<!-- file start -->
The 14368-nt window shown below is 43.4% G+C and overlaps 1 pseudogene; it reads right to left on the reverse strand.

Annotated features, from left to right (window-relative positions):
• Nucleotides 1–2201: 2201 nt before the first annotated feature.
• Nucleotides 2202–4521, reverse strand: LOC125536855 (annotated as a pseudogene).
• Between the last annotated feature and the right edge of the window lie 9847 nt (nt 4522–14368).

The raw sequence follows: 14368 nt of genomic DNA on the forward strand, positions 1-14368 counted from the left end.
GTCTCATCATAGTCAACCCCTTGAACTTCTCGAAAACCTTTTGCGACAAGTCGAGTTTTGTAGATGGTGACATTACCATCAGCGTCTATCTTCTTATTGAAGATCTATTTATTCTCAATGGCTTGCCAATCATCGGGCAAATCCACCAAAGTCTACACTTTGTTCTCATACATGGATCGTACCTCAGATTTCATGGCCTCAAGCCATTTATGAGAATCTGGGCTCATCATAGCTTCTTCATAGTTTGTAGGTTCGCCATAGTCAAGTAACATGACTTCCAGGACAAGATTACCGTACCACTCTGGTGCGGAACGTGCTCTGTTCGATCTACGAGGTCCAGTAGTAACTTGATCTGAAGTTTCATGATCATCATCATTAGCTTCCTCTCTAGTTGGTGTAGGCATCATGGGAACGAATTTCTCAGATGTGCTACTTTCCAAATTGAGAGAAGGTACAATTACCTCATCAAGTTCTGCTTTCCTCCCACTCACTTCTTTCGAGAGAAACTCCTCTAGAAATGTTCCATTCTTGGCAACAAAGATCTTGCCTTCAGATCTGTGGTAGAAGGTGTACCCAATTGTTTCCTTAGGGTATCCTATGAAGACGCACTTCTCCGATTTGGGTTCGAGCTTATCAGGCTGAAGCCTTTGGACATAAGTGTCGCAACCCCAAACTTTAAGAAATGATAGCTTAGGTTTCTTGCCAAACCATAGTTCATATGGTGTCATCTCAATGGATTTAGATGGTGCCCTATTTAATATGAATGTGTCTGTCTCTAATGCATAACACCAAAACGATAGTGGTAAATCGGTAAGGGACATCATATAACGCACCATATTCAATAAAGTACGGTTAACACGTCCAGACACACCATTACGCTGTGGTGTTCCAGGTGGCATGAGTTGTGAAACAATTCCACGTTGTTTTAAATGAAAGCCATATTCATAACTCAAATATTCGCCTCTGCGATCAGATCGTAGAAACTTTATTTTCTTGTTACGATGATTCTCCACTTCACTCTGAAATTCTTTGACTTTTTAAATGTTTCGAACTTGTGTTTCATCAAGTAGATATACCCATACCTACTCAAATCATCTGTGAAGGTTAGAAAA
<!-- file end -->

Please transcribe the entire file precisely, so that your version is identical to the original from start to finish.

The 14368-nt window shown below is 43.4% G+C and overlaps 1 pseudogene; it reads right to left on the reverse strand.

Annotated features, from left to right (window-relative positions):
• Nucleotides 1–2201: 2201 nt before the first annotated feature.
• Nucleotides 2202–4521, reverse strand: LOC125536855 (annotated as a pseudogene).
• Between the last annotated feature and the right edge of the window lie 9847 nt (nt 4522–14368).

The raw sequence follows: 14368 nt of genomic DNA on the forward strand, positions 1-14368 counted from the left end.
GTCTCATCATAGTCAACCCCTTGAACTTCTCGAAAACCTTTTGCGACAAGTCGAGTTTTGTAGATGGTGACATTACCATCAGCGTCTATCTTCTTATTGAAGATCTATTTATTCTCAATGGCTTGCCAATCATCGGGCAAATCCACCAAAGTCTACACTTTGTTCTCATACATGGATCGTACCTCAGATTTCATGGCCTCAAGCCATTTATGAGAATCTGGGCTCATCATAGCTTCTTCATAGTTTGTAGGTTCGCCATAGTCAAGTAACATGACTTCCAGGACAAGATTACCGTACCACTCTGGTGCGGAACGTGCTCTGTTCGATCTACGAGGTCCAGTAGTAACTTGATCTGAAGTTTCATGATCATCATCATTAGCTTCCTCTCTAGTTGGTGTAGGCATCATGGGAACGAATTTCTCAGATGTGCTACTTTCCAAATTGAGAGAAGGTACAATTACCTCATCAAGTTCTGCTTTCCTCCCACTCACTTCTTTCGAGAGAAACTCCTCTAGAAATGTTCCATTCTTGGCAACAAAGATCTTGCCTTCAGATCTGTGGTAGAAGGTGTACCCAATTGTTTCCTTAGGGTATCCTATGAAGACGCACTTCTCCGATTTGGGTTCGAGCTTATCAGGCTGAAGCCTTTGGACATAAGTGTCGCAACCCCAAACTTTAAGAAATGATAGCTTAGGTTTCTTGCCAAACCATAGTTCATATGGTGTCATCTCAATGGATTTAGATGGTGCCCTATTTAATATGAATGTGTCTGTCTCTAATGCATAACACCAAAACGATAGTGGTAAATCGGTAAGGGACATCATATAACGCACCATATTCAATAAAGTACGGTTAACACGTCCAGACACACCATTACGCTGTGGTGTTCCAGGTGGCATGAGTTGTGAAACAATTCCACGTTGTTTTAAATGAAAGCCATATTCATAACTCAAATATTCGCCTCTGCGATCAGATCGTAGAAACTTTATTTTCTTGTTACGATGATTCTCCACTTCACTCTGAAATTCTTTGACTTTTTAAATGTTTCGAACTTGTGTTTCATCAAGTAGATATACCCATACCTACTCAAATCATCTGTGAAGGTTAGAAAA